Fairly well off, the Verigins enjoyed a degree of prominence in the Doukhobor community of the Caucasus. Vasilii ensured that at least his three youngest sons, including Peter, received an elementary education. In 1864, when Peter’s cousin Petr Ilarionovich Kalmykov died, his leadership of the Doukhobors devolved to his widow, Luker’ia Vasil’evna Kalmykova. A strong leader, she maintained solidarity among her followers and a working peace with the tsarist authorities. She took notice of Verigin, a handsome and intelligent young man, marking him as one destined for “holy work.” In the early 1880s she ordered him to divorce his pregnant wife and summoned him to her personal service. Verigin’s intellectual prowess was widely noted by his contemporaries and would be mentioned frequently by later commentators. In 1968 historians George Woodcock* and Ivan Avakumovic, citing an eyewitness, were to describe him as a “powerful personality with a mind that was quick, subtle, and capable, even if it was not profound.” His rapid rise in Kalmykova’s entourage aroused much resentment. When she died childless in 1886, Verigin was one of the major contenders for the sect’s leadership in the unprecedented struggle that ensued. Even though his opponents managed to have him arrested on trumped-up charges in January 1887 and sent into exile late that summer, he was still acknowledged as leader by the vast majority of Doukhobors, who came to be known as the Large Party (estimated at between 5,000 and 7,000 persons); the Smaller Party refused to accept his leadership.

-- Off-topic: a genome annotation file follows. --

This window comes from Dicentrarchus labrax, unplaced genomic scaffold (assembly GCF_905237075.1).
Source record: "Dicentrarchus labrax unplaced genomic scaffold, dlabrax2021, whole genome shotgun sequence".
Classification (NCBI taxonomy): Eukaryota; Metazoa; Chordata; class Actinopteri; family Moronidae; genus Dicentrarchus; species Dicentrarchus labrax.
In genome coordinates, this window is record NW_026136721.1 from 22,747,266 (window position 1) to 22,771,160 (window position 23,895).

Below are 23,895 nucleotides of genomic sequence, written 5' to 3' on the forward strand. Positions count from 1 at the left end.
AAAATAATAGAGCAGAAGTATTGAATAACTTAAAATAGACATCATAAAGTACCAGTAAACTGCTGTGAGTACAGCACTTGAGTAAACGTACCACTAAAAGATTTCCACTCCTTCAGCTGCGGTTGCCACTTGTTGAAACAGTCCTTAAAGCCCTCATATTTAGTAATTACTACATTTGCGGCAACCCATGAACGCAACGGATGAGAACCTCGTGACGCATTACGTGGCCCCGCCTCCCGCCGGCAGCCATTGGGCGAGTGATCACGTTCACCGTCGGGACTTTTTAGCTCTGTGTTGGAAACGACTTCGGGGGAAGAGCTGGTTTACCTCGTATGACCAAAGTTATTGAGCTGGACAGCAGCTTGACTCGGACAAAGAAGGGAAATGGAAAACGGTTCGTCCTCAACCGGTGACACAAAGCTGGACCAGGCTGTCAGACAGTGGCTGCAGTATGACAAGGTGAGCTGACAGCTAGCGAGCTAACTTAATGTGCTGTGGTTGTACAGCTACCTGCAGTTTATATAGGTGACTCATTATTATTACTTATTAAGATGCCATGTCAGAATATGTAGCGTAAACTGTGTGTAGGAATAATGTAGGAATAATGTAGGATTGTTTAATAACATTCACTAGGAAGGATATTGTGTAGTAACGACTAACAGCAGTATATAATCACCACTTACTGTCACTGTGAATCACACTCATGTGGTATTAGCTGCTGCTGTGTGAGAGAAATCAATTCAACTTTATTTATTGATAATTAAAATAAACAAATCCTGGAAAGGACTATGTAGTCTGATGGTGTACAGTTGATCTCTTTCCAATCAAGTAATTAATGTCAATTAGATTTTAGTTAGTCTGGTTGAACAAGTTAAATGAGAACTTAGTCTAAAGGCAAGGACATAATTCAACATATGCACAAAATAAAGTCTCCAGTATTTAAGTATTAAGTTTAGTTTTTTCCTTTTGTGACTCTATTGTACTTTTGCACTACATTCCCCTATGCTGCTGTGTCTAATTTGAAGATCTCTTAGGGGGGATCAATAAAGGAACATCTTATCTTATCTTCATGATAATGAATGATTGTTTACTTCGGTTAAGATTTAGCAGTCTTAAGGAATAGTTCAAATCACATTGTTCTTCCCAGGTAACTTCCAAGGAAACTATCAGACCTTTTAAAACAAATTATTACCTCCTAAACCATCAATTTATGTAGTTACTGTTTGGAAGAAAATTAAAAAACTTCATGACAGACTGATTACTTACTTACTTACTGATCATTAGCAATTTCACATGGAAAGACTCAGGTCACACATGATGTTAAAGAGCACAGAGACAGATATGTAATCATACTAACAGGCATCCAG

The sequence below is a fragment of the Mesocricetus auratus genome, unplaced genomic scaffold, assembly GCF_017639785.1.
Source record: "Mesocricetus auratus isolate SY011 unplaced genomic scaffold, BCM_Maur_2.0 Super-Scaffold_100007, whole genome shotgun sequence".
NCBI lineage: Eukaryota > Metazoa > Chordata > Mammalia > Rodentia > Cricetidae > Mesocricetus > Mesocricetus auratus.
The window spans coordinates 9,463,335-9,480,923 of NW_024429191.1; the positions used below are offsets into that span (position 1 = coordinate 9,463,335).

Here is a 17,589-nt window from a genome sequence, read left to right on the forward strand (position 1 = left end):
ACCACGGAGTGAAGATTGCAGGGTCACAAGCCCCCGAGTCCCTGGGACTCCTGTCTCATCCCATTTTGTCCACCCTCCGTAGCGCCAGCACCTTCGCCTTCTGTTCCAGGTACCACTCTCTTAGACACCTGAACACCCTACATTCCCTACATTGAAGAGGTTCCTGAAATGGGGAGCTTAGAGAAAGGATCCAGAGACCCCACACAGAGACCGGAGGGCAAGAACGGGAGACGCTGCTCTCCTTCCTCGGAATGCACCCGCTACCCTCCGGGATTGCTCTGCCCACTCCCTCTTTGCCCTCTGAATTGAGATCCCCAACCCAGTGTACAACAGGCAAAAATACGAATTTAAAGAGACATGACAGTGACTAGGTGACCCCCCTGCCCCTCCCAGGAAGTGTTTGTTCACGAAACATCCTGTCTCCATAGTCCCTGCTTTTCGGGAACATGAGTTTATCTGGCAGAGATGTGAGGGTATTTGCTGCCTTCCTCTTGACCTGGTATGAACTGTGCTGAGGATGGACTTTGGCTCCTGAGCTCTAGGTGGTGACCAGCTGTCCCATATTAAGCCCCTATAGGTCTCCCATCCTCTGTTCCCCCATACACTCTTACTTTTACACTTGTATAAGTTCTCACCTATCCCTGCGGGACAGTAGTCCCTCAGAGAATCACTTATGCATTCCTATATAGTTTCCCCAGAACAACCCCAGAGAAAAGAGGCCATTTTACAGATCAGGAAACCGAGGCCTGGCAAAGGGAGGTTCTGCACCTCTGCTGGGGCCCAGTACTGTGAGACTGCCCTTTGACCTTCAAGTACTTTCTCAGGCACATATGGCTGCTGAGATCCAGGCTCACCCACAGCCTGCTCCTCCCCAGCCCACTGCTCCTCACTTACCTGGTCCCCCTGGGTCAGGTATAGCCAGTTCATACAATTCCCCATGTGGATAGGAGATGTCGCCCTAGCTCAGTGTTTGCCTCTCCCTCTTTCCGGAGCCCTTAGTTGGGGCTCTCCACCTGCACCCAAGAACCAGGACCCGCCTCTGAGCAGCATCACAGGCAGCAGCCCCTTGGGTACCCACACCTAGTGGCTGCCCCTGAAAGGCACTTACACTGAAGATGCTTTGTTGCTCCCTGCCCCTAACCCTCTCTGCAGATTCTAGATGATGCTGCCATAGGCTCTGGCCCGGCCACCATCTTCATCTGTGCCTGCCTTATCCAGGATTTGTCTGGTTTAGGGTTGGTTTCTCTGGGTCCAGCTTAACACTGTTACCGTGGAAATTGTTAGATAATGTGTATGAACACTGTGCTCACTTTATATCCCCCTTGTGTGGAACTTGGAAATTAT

During 15 years of exile, first in Shenkursk, near Archangel (Arkhangel’sk), Russia, and then further north in Kola, near Murmansk, once more in Shenkursk, and finally in the Siberian village of Obdorsk (Salekhard), Verigin underwent a great deal of soul-searching. Influenced by his encounters with exiled revolutionaries and anarchists, as well as by his wide reading, including the works of Count Tolstoy, he laid new emphasis on a long-held Doukhobor tenet that violence, along with other human vices, was to be rejected at all costs. His ideas were conveyed back to the Caucasus by followers who paid him frequent visits and brought him money to supplement his earnings, allowing him some comfort and permitting him to feed the poor. At the end of 1893 he sent his adherents a manifesto. It called on them to refuse military service, divest themselves as much as possible of personal property (thus reviving an earlier tradition of communal holdings), and abstain not only from the consumption of alcohol and tobacco, but also from eating meat. This last directive led to a serious schism of the Large Party into Fasters (postniki) and Meat-eaters (miasniki). The Meat-eaters, sometimes known as the Middle Party, continued to acknowledge Verigin as their leader, but declined to accept his more radical views. Verigin also called on his flock to practise celibacy during the period of instability (this exhortation would be rescinded on their emigration to Canada). He proposed a new name for the group, the Christian Community of Universal Brotherhood (CCUB), which would become the official name of the Doukhobor community in Canada.